Monday, July 13, 2009

Dog Days of Summer

It's been a rough weekend here. Time that should have been spent with the horses became time spent with the dog at the vet!
If you've visited here before, you may have gotten glimpses of Sandy, our part greyhound (we think, though as she has gained weight, she's lost that "racing silhouette") rescue from the Yakima Humane Society shelter. When we first got Sandy, she was pretty timid--who wouldn't be in a noisy, frightening setting like that? But she soon came out of her shell.She and Kate grew up together.
Hank's foreman's dog "Trackster" and Sandy are best buds. Anytime his family is gone from the house (including Sunday morning church) Trackster makes the 2-mile trek down the road to visit and play.
Hank's dogs, however, are a different story. I'm not sure when the animosity started, but the cattle pasture just west of our house is disputed territory: Sandy considers it her playground, but when Hank's boys do the irrigating, they bring along their two Aussie-Border Collie crosses, who want to defend the area against the interloper. Also, anytime Sandy accompanies me to the north end of our property, just across the street from Hank's, much barking ensues, and if the dog's can get to one another, there have been increasingly violent interactions. And, though she is equally at fault in being the aggressor, Sandy takes the brunt of it, as it's two against one. In the first such incident, a year and a half ago, they nearly ripped one of her pads off her front paw, as well as leaving significant puncture wounds on her hips and tail.
So we began taking her to town with us each day. The first few days, my principal allowed me to bring her to school, so I could do what doctoring was needed. Then she settled into a routine of going to the home of our now 93-year-old "dog-sitter," Lucille.
Lucille loves dogs. But she's a smart lady, and knows it would be difficult for her to take care of one full-time. And recognizes that it would be unfair to make a long-term commitment to a pet. So several years ago she started dog-sitting for our old Aussie, Chewy (Chewbaca), as Chewy's health declined, and it seemed unfair to leave her home for our long days in town. The task gave Lucille a reason to get up every morning--and gave us the opportunity to check on Lucille's well-being on a daily basis.After we lost Chewy, it was three months before we decided to get another dog--yet Sandy, being only about 5 months old, was a bit rambunctious for Lucille, so we would only take her for brief visits. When she was injured, however, she was older, and she needed to be kept quiet, so Lucille took on the task of dog-sitting again.
And won't give it up!
Unfortunately, this took away my motivation to get our yard fenced, so at home, Sandy generally was kept pretty close--if I had to work out towards the road, or if the kids were irrigating, Sandy stayed in the house. But occasionally, when Sandy is already outside and the boys have an unscheduled foray into the pasture, there are still scraps.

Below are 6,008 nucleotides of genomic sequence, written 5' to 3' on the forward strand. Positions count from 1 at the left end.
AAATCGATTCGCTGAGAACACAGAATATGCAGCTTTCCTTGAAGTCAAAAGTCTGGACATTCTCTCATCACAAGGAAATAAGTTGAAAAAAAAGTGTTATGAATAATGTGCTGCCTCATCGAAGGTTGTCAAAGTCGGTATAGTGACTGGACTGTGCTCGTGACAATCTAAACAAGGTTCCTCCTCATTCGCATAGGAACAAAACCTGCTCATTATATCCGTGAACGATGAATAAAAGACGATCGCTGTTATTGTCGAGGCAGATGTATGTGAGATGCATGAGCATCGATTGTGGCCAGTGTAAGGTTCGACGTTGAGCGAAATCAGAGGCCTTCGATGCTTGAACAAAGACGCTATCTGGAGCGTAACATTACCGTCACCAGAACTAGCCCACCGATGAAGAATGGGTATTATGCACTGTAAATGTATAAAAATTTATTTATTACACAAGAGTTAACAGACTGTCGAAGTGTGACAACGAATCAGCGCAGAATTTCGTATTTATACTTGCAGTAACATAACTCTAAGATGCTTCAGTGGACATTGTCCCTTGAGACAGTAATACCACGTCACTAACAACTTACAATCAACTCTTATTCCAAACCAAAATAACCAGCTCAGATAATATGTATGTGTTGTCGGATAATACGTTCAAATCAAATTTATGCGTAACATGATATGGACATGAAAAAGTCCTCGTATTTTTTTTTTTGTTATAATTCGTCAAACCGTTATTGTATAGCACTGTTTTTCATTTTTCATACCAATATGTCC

Saturday morning, we saw the boys go back to their house after setting their irrigation pipes, so we let Sandy out. But there must have been problems with the irrigation, because minutes later they were back, the dogs trailing along behind. Now, in the past, I have seen the two BC's hesitate at the cattle (but not dog) fence opposite our house, looking to see if Sandy were outside. On this day, they saw their target and ducked under and jumped Sandy.
All of the wounds were on the back of Sandy's body, attesting to the fact that she was retreating when they got her. Most were puncture wounds in her hips and tail. But one of the dogs did some major damage in her groin, right where her body joins her back leg. Some muscle damage, but, luckily, they did not manage to penetrate her abdominal cavity.

It was late enough in the morning that, by the time we stabilized Sandy and called the after-hours line, the trip to town would put us at their doorstep just as the clinic was opening for business.
There were five major wounds that required stitches. Sandy left the clinic about noon, with a bunch of purple stitches, antibiotics and an "e-collar" (named for the old Elizabethan lace collars).
The vet tech described the area of her groin as a "no man's land"--meaning there is a bit of an internal gap there where fluids could collect, so two "drains" (the little white squares in the photo) were left in that wound, to allow drainage.
Another trick I've used in the past is to put a shirt on a dog, to at least slow down any urge to lick or chew at the stitches--Obviously this T-shirt wouldn't stop her for long, but it does allow me to give her some freedom from the e-collar for short periods in the house when I can sit right with her and intervene if she starts fussing at things. She's actually pretty good about it, but the collar goes back on any time I can't give her my full attention.